Ian Johnson is a Pulitzer Prize-winning writer, researcher, and Senior Fellow for China Studies at the Council on Foreign Relations. He is the founder of the China Unofficial Archives, a new website that collects hundreds of samizdat journals, books, and underground documentary films. His new book, Sparks: China’s Underground Historians and Their Battle for the Future, was released in September.

He is currently writing a book about how history is used to legitimize and challenge Communist Party rule in China, and closely follows China’s efforts to bolster its soft power around the globe.

Johnson first went to China as a student in Beijing from 1984 to 1985, and then studied in Taipei from 1986 to 1988. He later worked as a newspaper correspondent in China, from 1994 to 1996 with The Baltimore Sun, and from 1997 to 2001 with The Wall Street Journal, where he covered macroeconomics, China’s WTO accession, and social issues.

In 2009, Johnson returned to China, living there until 2020. He wrote regularly for The New York Times, The New York Review of Books, and other publications. He taught undergraduates at The Beijing Center for Chinese Studies, and served as an advisor to The Journal of Asian Studies. He is currently pursuing a PhD at the University of Leipzig on Chinese religious associations.

Johnson won the 2001 Pulitzer Prize for his coverage of China, two awards from the Overseas Press Club, an award from Society of Professional Journalists, and Stanford University’s Shorenstein Journalism Award for his body of work covering Asia. In 2019, he won the American Academy of Religion’s “best in-depth newswriting” award.

In 2006-2007, he spent a year as a Nieman Fellow at Harvard University, and later received research and writing grants from Open Society Foundations, Pulitzer Center on Crisis Reporting, and The Alicia Patterson Foundation. In 2020, he was an inaugural grantee of the Robert B. Silvers Foundation for work in progress. He was also awarded a 2020-2021 National Endowment for the Humanities Public Scholars fellowship for a new book he is writing on China’s unofficial history.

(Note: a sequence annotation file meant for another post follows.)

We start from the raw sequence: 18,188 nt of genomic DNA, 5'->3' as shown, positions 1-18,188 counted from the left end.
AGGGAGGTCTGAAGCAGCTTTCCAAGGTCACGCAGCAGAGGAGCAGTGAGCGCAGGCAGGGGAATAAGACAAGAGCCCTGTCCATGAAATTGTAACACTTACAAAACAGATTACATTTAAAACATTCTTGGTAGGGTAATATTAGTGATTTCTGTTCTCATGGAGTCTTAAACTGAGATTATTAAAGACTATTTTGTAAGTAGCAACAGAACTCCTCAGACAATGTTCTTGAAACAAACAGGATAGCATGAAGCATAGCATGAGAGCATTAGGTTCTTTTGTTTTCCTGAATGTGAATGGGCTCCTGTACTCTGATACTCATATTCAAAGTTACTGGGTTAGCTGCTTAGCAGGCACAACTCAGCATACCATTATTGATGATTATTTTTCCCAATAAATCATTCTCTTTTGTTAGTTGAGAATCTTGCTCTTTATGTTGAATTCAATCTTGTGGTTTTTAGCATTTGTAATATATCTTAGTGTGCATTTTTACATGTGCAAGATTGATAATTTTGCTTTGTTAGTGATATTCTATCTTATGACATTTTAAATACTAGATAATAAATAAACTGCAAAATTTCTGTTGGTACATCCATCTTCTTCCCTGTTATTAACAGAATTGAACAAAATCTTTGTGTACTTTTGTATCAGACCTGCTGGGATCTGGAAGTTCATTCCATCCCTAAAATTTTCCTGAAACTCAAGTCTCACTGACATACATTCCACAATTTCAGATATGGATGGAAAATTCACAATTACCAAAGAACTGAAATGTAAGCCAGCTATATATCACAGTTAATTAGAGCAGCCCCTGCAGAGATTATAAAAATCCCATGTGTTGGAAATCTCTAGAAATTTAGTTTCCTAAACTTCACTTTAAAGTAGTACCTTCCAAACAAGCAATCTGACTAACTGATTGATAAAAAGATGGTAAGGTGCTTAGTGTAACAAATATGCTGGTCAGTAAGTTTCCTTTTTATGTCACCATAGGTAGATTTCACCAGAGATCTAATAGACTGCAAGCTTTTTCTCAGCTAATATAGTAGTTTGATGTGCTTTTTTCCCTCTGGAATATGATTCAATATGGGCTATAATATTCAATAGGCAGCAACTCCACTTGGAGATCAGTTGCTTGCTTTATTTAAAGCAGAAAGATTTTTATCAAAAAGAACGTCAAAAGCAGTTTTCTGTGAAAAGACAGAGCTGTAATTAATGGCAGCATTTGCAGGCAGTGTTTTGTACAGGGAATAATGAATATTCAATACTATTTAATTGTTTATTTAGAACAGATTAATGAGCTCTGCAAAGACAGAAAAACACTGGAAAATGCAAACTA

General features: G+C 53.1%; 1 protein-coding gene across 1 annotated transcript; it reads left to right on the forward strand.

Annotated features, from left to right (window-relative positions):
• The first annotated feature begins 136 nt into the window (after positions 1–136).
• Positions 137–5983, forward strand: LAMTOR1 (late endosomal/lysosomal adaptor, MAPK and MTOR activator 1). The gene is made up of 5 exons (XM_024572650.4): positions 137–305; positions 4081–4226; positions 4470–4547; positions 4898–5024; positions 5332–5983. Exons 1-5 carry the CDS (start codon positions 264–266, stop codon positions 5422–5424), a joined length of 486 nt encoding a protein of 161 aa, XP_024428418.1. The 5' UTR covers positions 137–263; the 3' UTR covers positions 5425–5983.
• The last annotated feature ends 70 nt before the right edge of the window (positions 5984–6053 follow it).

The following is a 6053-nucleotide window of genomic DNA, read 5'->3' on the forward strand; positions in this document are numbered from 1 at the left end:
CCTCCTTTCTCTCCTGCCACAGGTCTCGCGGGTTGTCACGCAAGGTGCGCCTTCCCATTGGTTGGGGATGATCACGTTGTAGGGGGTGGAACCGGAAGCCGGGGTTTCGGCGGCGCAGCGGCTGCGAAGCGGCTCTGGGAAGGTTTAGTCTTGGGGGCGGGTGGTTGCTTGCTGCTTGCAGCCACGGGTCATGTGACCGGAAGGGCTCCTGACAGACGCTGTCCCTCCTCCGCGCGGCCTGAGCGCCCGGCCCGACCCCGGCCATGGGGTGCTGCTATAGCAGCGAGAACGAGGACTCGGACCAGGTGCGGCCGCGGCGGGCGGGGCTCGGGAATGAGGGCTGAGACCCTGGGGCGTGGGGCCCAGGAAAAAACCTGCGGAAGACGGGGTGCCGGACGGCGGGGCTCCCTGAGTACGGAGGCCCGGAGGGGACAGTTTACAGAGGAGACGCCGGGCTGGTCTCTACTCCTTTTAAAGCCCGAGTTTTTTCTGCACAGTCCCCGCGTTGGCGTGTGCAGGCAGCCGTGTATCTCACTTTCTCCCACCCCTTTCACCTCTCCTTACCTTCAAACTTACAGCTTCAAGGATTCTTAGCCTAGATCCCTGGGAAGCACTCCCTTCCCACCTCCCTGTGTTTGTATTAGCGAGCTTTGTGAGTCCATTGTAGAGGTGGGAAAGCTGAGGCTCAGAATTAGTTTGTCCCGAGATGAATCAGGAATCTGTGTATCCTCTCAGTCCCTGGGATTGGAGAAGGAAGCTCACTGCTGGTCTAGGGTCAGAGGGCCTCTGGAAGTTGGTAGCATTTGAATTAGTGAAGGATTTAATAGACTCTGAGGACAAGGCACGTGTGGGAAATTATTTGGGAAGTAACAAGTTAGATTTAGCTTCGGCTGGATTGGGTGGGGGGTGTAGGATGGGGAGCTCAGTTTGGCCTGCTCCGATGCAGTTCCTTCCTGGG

Johnson has published three books and contributed chapters to four others. His newest book, The Souls of China: The Return of Religion After Mao, describes China’s religious revival and its implications for politics and society. His other books are on civil society and grassroots protest in China (Wild Grass, 2004) and Islamism and the Cold War in Europe (A Mosque in Munich, 2010).

He has also contributed chapters to: My First Trip to China(2011), Chinese Characters (2012), The Oxford Illustrated History of Modern China (2016), and The Forbidden City: The Palace at the Heart of Chinese Culture (2021).

Last Updated: September 27, 2023

China’s ‘Black Week-end’

Ian Johnson from New York Review of Books
When Chinese law professor Xu Zhangrun began publishing articles last year criticizing the government’s turn toward a harsher variety of authoritarianism, it seemed inevitable that he would be swiftly silenced. But then, remarkably, dozens of...

Conversation

05.14.19

Islamophobia in China

Ian Johnson, Kelly Hammond & more
Roughly 20 million Muslims live in China today; many of them live in the northwest region of Xinjiang, where the government is incarcerating an estimated one million Uighur Muslims. In recent weeks, news reports have emerged of the razing of mosques...